There has been the obvious lack of human contact, a move from the physical to the virtual workplace (though of course not for everyone), and an isolation of vulnerable groups in society in order to keep them safe.
However, it’s also been an awakening of inclusion. People, and by extension the workplace, have had to find new ways of creating the feeling of inclusion, along with a realisation that you have to work hard at it to reap its benefits. At times, it is only in losing something that you realise its value.
Technology has helped enormously, but we know that just giving someone access to technology doesn’t mean they can use it and ‘be included’. You are not immediately creating a level playing field, something else has to happen. For us all we had to work at it, to educate older relatives in technology, assist and motivate school children, as well as expand our own knowledge of the vast array of platforms and social media.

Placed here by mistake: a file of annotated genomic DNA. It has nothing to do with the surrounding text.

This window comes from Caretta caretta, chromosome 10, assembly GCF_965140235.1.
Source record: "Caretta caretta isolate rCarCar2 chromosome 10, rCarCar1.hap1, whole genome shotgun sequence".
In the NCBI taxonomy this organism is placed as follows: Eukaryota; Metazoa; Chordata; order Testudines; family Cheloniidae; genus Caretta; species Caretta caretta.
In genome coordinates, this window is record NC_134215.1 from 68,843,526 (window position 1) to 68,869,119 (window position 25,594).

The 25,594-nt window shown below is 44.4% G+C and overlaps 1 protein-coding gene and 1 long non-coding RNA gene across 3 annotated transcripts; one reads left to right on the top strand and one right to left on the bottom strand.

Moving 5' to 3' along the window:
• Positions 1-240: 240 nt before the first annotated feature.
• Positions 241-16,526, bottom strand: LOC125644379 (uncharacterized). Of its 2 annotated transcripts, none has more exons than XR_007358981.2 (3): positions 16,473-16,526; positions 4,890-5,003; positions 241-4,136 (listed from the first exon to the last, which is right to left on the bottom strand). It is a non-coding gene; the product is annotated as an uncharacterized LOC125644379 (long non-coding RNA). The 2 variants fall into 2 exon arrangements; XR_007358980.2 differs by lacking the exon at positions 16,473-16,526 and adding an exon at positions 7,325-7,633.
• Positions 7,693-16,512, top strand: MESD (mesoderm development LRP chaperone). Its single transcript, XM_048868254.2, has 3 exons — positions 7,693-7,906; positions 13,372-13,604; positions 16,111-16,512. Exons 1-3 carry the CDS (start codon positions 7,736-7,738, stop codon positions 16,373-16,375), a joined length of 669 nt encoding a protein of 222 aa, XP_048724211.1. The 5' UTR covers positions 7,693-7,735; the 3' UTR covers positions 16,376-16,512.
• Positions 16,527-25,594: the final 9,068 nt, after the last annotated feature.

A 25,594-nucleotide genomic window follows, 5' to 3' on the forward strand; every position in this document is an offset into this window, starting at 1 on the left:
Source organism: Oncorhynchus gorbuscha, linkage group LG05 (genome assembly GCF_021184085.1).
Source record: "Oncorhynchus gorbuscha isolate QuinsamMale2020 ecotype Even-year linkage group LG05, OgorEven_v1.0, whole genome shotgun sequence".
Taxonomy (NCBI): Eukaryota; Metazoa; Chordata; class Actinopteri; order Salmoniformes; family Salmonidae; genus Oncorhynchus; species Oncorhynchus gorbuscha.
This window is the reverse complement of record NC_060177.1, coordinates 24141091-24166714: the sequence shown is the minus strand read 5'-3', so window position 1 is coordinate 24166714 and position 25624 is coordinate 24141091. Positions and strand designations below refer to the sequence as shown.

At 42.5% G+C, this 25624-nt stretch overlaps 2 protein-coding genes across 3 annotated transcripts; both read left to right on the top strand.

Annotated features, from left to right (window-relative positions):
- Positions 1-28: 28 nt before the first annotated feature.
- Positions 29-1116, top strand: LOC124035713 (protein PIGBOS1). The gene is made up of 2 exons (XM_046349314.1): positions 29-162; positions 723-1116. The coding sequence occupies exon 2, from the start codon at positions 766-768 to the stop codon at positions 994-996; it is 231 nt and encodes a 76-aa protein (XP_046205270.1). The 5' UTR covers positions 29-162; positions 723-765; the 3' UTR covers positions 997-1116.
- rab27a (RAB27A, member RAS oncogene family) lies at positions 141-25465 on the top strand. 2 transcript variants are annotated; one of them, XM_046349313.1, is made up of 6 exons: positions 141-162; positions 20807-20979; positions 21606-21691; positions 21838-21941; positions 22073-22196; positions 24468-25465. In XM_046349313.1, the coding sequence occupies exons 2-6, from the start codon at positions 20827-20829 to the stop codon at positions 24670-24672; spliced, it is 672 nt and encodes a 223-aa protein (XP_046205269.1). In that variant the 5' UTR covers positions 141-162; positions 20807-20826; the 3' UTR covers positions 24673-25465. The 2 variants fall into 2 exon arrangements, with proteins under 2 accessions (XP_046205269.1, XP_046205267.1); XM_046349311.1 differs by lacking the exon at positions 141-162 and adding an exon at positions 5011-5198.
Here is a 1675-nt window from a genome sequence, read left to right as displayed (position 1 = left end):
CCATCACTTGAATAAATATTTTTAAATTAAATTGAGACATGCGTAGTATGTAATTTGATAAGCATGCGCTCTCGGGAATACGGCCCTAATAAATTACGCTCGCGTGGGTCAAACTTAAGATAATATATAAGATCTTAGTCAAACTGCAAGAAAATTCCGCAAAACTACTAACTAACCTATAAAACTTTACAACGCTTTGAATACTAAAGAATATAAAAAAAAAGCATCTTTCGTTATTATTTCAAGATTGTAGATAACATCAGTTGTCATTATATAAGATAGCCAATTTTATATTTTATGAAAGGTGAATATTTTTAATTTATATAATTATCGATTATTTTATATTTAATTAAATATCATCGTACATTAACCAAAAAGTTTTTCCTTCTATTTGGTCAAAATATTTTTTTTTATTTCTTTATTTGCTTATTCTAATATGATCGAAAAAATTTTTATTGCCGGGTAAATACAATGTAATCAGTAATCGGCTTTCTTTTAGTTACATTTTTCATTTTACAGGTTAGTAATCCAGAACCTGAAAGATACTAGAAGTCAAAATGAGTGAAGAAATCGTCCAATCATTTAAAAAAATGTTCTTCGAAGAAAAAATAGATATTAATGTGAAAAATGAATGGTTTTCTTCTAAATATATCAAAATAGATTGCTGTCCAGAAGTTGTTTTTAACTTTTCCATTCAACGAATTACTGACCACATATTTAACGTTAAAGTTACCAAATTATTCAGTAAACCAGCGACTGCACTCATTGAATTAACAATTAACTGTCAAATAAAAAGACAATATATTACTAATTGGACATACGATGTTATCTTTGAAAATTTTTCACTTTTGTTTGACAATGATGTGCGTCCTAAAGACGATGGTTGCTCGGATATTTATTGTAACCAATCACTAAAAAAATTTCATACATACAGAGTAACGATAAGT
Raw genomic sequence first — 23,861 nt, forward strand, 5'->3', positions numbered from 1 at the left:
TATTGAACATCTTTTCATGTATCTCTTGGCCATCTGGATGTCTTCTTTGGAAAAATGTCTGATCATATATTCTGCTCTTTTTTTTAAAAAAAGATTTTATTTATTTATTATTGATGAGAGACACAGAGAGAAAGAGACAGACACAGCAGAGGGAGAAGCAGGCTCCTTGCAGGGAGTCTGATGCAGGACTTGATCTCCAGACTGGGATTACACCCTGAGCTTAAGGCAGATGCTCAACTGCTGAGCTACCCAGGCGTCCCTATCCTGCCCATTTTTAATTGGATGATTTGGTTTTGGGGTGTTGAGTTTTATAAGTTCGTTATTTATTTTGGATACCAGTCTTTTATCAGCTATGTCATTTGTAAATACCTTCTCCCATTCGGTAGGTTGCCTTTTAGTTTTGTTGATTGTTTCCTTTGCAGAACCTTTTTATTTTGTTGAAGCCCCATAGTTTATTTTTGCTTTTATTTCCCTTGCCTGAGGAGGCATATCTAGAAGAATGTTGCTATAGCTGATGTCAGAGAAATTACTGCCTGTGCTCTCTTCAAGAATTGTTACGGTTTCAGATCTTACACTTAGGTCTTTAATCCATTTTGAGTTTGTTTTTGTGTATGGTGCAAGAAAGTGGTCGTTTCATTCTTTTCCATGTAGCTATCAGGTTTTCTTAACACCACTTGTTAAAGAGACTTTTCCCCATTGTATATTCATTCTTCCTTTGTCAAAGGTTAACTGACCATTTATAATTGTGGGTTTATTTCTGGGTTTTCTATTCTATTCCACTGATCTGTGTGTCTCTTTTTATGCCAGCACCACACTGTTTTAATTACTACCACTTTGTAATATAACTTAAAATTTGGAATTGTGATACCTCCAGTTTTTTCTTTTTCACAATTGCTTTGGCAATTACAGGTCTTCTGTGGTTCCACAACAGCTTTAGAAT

In other words, we had to understand the individual needs and find new ways of meeting those needs. We had to remove the barriers to inclusion through creating the conditions for it to happen; by educating, continually refreshing, and embedding this new way of connecting in order for our colleagues, family and friends to feel included.
A year ago, most people probably only thought of inclusion when it was talked about in the workplace. For some it may have seemed an intangible concept. Since then everyone has had to get to grips with it. We have realized the need for inclusion is a very human one, it is not an intangible concept, and in reflecting on this past year, organisations should call this out loudly and commit to build on it, starting at the top.